She requested a loan from the Kiva field partner, Al Majmoua, in order to purchase more merchandise for her sales. This is her second loan cycle and she has always paid on time.
In the future, she plans to keep on improving her business and to attract more clients.
Primas De Betania Group – Mexico
This group is called “Las Primas de Betania” and is located in Quintana Roo, Mexico. Francisca Pech Canul is a member of this group. Francisca embroiders and makes ‘huipiles’ which are traditional tunics or blouses from the Maya region of Quintana Roo. She is requesting this loan to invest in buying threads and fabrics which she will use to grow her business. She feels proud and happy because, thanks to this loan, she will manage to improve her business and make a large variety of outfits such as suits, increasing her sales and thereby her profits. She will also be able to conserve the beauty of her culture. This experience allows her to create a culture of saving and she plans to better herself and improve her family’s quality of life. Francisca is a very hard-working person who has 7 children, most of whom are already married. Through effort and hard work, she has managed to get her children ahead in life and she will continue to work, as she has done up until now, in order to improve her business and provide for her family’s well-being.
Sophea Say – Cambodia
Mrs. Sophea Say (in the photo with her loom) and her husband, Mr. Proeung Un, live on an island in the Mekong River about 15 kilometers from Phnom Penh. They have been married since 1989 and have one son and two daughters. One has full-time employment in Phnom Penh, one assists her mother in the business and another one attends school.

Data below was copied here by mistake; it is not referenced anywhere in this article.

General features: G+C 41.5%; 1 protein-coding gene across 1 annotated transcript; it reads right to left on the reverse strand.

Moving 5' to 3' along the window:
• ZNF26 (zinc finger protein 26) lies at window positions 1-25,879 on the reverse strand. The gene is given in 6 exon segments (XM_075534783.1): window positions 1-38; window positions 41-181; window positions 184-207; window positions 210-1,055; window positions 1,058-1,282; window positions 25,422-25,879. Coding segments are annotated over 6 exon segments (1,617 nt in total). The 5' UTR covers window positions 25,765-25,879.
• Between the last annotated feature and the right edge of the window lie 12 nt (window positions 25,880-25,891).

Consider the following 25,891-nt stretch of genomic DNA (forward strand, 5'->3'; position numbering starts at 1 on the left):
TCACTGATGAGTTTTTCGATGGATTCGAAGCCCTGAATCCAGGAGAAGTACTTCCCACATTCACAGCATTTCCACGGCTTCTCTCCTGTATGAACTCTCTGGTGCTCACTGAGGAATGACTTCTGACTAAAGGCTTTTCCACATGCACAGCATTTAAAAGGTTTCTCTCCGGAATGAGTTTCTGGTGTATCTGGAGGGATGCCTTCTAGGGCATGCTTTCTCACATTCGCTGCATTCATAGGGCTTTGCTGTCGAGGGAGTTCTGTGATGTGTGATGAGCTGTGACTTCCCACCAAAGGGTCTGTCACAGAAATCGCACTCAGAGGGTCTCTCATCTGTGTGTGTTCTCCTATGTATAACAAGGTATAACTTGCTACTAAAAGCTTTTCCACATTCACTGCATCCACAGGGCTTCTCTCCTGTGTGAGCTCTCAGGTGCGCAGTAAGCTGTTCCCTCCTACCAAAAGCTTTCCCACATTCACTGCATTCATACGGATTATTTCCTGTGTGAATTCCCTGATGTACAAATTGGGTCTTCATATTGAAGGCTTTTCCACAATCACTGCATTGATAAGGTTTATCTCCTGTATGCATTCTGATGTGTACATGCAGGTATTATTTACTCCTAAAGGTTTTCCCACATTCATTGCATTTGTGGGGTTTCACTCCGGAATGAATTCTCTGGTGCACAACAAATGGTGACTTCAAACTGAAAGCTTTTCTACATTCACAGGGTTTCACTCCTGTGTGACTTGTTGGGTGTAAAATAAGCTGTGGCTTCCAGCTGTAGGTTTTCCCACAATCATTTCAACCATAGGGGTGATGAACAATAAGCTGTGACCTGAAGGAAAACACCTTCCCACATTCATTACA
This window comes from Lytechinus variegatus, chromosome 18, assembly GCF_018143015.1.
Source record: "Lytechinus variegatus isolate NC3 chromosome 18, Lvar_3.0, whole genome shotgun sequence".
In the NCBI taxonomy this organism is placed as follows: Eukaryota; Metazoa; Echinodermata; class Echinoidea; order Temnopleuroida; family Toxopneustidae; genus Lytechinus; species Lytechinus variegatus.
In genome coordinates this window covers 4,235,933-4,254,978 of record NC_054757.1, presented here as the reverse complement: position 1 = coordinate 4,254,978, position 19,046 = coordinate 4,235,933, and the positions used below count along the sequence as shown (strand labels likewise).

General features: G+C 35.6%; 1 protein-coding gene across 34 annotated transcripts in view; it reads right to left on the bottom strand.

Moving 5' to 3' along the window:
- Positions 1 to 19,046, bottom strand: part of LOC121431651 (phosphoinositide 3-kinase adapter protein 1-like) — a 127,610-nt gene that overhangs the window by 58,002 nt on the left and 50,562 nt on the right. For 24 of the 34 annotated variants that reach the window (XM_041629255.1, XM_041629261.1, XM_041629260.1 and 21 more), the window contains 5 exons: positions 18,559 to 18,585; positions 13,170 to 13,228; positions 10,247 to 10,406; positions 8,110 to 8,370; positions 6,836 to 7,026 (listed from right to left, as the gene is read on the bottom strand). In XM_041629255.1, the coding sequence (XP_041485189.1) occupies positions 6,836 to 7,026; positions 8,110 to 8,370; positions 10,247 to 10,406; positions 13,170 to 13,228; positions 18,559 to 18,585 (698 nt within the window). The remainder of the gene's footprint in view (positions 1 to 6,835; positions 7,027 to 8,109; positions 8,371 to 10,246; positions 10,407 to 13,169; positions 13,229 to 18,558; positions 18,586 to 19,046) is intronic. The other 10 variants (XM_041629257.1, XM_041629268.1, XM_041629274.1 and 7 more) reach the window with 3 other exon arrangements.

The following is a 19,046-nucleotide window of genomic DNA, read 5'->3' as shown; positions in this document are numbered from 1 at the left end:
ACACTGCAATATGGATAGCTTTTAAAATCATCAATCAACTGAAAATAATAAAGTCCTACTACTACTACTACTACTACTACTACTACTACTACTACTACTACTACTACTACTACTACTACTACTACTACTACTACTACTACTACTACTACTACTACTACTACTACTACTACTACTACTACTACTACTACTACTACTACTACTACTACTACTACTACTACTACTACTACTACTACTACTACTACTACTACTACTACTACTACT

Sophea is a silk weaver. Her husband is a farmer. Sophea asked for a Kiva loan once. She hopes to continue her weaving business, so she is asking for another loan of $200 to purchase weaving materials.
Savoeun Run – Cambodia
Mrs. Savoeun Run and her husband, Mr. Vuthy Soy, live in a village across the Mekong River, approximately twenty kilometers from Phnom Penh City. They have three children, two attend school and another one is still young.
Savoeun is a weaver. Her husband is a security guard. In the past, he was a construction worker. Savoeun asked for a Kiva loan once. She hopes to continue her weaving business, so she is asking for her second loan of $600 to purchase weaving materials (cotton threads). She will also use a part of the loan to repair the roof of her house.
Chandalis Thauy – Cambodia
Mrs. Chandalis Thauy (pictured with her loom) is 26 years old, and her husband, Mr. Longvanna Ven, is 28 years old. They live on an Island in the Mekong River about fifteen kilometers from Phnom Penh City. They have been married since 2008 and have one son and one daughter. All of them are still young.
Chandalis is a weaver. Her husband is a security guard. She is applying for a loan of $700 to purchase weaving materials for her weaving business.
Yvette Nirere – Rwanda